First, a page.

I was skeptical when I heard BioWare was making a new Mass Effect game. No matter how you choose to end ME3, Commander Shepard’s story is over. Peace is established, and everyone in that universe will be living in Shepard’s shadow for centuries to come. This doesn’t leave much room for new threats or heroes. The only way to sidestep that problem, it seems, was to blast sideways out of the galaxy entirely. Enter Mass Effect: Andromeda.
The new title stars a cast of adventurers who left the Milky Way shortly after the events of Mass Effect 2, and have been living in cryo-sleep for a little over 600 years. That is to say, just before Commander Shepard saved the entire galaxy, and simultaneously hundreds of years after most of the characters we’ve come to know and care about are long dead.
As I eagerly awaited the release, I began to hear troubling reviews. Everyone, at least the people in my circles, seemed to hate it. Undeterred, I started it up on launch day expecting the worst. But honestly I don’t really get what everyone is so mad about. I could be a little too close to this franchise (does the N7 tattoo give it away?) but moments in this game feel like coming home.
Maybe it’s the “sudden death of a mentor figure that leads to an unexpected position of responsibility” call to adventure. Maybe it’s meeting new species of aliens. Maybe it’s just cruising around unknown planets, falling off cliffs in a wonky rover while chasing a mysterious question mark icon. But this game is almost like playing Mass Effect again for the first time. In a good way.
For one thing, the combat mechanics feel tighter and more streamlined than previous games, especially the improved cover system. My soldier character puts down enemies pretty handily, but fighting doesn’t feel tedious or repetitive. For another thing, I can finally jump. I didn’t realize how much I had wanted to do that until I could. My only complaint about that is that these people apparently had jumping technology before the Reapers invaded Earth and didn’t share it with Commander Shepard.
Another feature, which I could probably geek out about at length in a separate review, is the online multiplayer. If you liked the ME3 multiplayer, (which I’ll admit holds up well even now) you’ll like Andromeda’s. The most notable update has been to the quality of the graphics, as the overall structure remains the same. You join three strangers for ten rounds of killing baddies at a random base, with teambuilding mini-objectives thrown in for good measure, leveling your characters and earning loot with every successful mission. So if you ever get tired of your responsibilities as the Pathfinder but want to stay in the Andromeda Galaxy, it’s a great way to zone out and shoot things.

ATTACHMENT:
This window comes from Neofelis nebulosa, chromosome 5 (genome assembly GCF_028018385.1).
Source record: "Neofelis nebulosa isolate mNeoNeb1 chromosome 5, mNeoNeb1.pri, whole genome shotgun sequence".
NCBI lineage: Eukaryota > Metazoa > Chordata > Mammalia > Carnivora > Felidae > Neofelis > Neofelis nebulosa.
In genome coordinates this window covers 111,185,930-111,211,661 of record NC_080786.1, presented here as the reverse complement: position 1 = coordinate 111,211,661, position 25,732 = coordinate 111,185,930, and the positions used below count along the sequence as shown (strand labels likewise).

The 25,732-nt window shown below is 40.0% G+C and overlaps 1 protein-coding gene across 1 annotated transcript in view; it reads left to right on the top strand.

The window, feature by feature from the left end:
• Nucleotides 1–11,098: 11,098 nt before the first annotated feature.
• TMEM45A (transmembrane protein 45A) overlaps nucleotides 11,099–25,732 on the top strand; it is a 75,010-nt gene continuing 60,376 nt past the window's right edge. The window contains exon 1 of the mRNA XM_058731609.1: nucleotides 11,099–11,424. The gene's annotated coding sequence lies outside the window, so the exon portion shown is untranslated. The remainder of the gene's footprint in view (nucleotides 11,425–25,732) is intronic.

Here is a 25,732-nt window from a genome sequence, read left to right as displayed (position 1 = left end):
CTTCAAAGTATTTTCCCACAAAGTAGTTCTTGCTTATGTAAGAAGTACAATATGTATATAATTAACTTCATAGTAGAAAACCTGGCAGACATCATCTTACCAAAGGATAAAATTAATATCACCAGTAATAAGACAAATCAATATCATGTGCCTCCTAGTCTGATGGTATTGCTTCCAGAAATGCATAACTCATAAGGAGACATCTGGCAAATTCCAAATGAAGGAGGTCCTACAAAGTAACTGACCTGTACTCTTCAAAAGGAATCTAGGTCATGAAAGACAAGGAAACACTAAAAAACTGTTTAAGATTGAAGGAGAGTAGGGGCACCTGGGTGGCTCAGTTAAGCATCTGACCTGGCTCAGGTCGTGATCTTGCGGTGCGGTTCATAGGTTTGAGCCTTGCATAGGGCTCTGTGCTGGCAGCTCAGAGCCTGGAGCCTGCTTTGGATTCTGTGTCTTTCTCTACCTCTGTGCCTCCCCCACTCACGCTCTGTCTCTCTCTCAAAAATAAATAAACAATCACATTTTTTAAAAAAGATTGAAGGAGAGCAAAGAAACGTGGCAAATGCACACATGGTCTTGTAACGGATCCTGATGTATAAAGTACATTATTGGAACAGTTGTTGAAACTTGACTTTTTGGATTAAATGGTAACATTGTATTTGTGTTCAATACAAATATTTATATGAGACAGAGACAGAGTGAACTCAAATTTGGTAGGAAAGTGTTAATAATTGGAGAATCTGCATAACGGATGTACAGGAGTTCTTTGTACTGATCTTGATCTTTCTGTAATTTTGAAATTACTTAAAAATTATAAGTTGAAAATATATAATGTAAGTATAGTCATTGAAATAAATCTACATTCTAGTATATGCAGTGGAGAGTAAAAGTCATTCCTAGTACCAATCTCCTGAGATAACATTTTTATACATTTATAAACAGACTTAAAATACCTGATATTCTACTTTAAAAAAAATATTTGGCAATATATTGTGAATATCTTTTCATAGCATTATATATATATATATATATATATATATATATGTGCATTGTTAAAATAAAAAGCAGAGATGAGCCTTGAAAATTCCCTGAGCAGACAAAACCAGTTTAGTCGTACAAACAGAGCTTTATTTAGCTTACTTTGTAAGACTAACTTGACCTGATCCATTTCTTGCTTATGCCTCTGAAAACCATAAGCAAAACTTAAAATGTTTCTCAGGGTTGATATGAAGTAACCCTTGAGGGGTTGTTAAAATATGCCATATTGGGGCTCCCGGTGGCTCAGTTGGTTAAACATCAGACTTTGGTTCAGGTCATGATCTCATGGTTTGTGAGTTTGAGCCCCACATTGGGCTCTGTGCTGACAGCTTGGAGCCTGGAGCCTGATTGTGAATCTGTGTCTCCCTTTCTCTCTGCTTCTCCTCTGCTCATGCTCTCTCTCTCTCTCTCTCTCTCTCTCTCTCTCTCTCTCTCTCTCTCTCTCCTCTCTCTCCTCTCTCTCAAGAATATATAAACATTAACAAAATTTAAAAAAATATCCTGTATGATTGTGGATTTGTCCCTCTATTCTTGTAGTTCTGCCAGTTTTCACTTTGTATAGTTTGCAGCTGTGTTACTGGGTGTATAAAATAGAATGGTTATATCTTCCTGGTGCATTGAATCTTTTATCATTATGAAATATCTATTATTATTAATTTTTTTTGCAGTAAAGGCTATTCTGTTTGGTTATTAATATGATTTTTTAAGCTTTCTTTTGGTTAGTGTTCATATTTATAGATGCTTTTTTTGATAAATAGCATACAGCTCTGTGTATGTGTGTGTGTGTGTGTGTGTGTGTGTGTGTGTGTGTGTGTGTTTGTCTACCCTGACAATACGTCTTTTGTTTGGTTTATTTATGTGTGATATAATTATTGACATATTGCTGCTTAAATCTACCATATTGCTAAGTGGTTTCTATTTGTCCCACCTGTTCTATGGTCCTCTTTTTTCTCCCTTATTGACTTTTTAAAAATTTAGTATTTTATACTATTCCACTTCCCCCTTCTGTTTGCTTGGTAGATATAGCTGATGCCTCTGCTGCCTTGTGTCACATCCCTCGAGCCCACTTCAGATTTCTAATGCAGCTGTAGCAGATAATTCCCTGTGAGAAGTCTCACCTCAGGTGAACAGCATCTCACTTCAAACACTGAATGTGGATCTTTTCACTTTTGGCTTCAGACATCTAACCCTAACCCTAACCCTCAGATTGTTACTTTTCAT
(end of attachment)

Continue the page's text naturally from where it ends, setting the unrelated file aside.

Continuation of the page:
The leveling system has gotten more sophisticated, but maintains the same feel of the previous games. Ditto for navigating around my ship. My crew still hangs out waiting for me to engage in increasingly personal chit chat, but now I can get to every room without encountering a load screen. I’m not sure why it took three games to implement this feature, but I’m glad we’re finally there. Especially because the stakes for chatting with your crew are notoriously high in Mass Effect games, with consequences ranging from a missed romantic connection to a violent death.
Speaking of romantic connection and violent death, one notable feature in Andromeda feels a little clunky. I find myself cringing at how Ryder is able to shamelessly hit on so many people despite not being very adept at flirting. We’re talking cheesy pick-up lines from the get-go. It lacks the depth of previous in-game romances and borders perilously close to workplace harassment. This isn’t to say I don’t like the option to romance so many characters. If I had been able to sweep Mordin Solus or Karin Chakwas off their feet in ME2, believe me I would have done it. But perhaps in the future, if BioWare is going to meet the demands of their thirsty fan base with even more space pals to snuggle, it could be handled with a little more subtlety.
There is room for improvement, to be sure. The journal system of quest objectives feels a little messy, and I’ve found it difficult to locate and keep track of my objective markers. The new method for researching and developing scientific technology likewise has me scratching my head, as it feels like a distraction from the elements BioWare fans love most: shooting villains, helping NPC’s solve their trivial personal problems, and making out with space hotties.
Perhaps initially hostile reviews were too focused on the original trilogy. Despite the inevitable comparisons, the places where it has improved or fallen short, this is a totally separate game, and it does stand up on its own.
Like space explorers who are disappointed that their new home isn’t instantly the “golden world” they were promised, perhaps we all need to walk back our expectations of what a game can be. It can’t, for example, be exactly like the old titles we’ve played before while simultaneously being fresh and innovative. The pioneers who joined the Andromeda Initiative must have known you can’t have “Oregon Trail in space” without the occasional mishap and space-dysentery. Similarly, we must have known deep down that a Mass Effect game without Commander Shepard was going to be different from what we’re used to, and we signed up anyway.
REVIEW CODE: A complimentary Microsoft Xbox One code was provided to Brash Games for this review. Please send all review code enquiries to firstname.lastname@example.org.
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